The second lesson I draw from this graph is that either positioning on the left-right spectrum has not been that important,  or if it is then the message is not good for Labour. Every election has been won by the party (out of the main 2 parties) that was closest to a position in the centre right. It is a fair estimate that the same would apply if the graph could be extended back another 25 years. This is bad news for Labour; we have less freedom to leave the centre than the Tories do. Of course, positioning is probably not the be all and end all of winning elections, but our recent history as a party has been to elect leaders more on the basis of positioning than competence or electability, so it really does matter if the position we pursue is not one that will help us win.

The third lesson I draw from the graph is that the belief that “all politicians are the same” is either not as widely held as people often claim, or is  not related to the ideology of left and right. Tony Blair may be seen as the most right-wing Labour leader, and may even have been seen as just right of centre and to the right of the public, but at no point in this period (beginning in the year of the Iraq war) did he ever occupy the same territory in the public mind as the Tory leaders. Even more importantly, at a time when people are still claiming Labour lost in 2010 and 2015 for being “too close” or “the same” as the Tories, the graph shows us that actually the parties were seen as much further apart at those times than they were when Labour won in 2005. The public saw both Brown and Miliband as a move to the left from the New Labour era, not a continuation, despite that being quite a common narrative in debates in the party.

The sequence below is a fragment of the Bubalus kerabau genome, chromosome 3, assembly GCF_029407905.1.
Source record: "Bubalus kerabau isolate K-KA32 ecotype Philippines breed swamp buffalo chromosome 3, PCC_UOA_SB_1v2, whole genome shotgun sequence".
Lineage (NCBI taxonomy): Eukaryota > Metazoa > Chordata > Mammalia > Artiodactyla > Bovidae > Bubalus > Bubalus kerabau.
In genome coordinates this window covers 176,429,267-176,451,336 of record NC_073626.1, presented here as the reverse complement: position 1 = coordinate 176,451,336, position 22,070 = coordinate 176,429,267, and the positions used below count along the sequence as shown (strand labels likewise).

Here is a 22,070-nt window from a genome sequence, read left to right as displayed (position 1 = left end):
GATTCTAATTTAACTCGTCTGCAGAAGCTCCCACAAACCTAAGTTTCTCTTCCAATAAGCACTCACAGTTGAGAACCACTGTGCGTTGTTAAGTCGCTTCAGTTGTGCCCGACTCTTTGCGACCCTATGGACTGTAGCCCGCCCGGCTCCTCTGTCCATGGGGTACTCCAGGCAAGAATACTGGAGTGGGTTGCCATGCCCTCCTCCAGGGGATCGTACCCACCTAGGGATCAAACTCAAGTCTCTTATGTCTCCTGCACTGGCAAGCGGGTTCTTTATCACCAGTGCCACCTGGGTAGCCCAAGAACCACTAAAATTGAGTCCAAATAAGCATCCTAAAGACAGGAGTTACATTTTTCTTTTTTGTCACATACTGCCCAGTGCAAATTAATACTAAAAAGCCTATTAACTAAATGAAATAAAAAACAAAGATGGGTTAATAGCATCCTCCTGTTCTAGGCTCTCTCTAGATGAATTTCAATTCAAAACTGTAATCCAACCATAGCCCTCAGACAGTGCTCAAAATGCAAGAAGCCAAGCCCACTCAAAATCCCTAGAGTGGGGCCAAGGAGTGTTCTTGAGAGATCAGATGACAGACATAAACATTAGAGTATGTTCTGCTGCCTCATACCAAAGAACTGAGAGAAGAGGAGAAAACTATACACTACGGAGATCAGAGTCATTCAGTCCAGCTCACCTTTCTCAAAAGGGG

The fourth lesson I draw from the graph is that from Miliband to Corbyn is not some clean break with a rightwing past. It is the latest (and probably last) in a series of  jumps to the left that Labour has made in the last 10 years, and not noticeably a much bigger one. The step from Miliband to Corbyn is not obviously greater than the step from Brown to Miliband or Blair to Brown. I should probably be reassured that this implies that, if leader at the next general election, Corbyn’s left-wing position probably won’t lead him to do that much worse than Miliband. But at the same time, if positioning is important, it seems unlikely that he, or for that matter Owen Smith if he continues to ape Corbyn on policy, can expect to do that much better than Miliband. Both will be seen as more of the same: a leader way to the left of the public.

Of course, if Labour is lucky then positioning is not as important as the graph might indicate. It may well be the case that a leader can win from a position as left-wing as Brown, or even Miliband. However, if this is true, such a leader is going to need to score highly on the other things that make somebody electable: competence; communication skills; decision-making; leadership, and being part of an effective team. I hope that as we all vote in the leadership election, we back the candidate who most clearly shows those qualities. Voting for a candidate just because they are most clearly in a place on the political spectrum that gives no electoral advantage, is just another way to keep the Tories in power.

Forty-eight and fifty-two | @dl_robin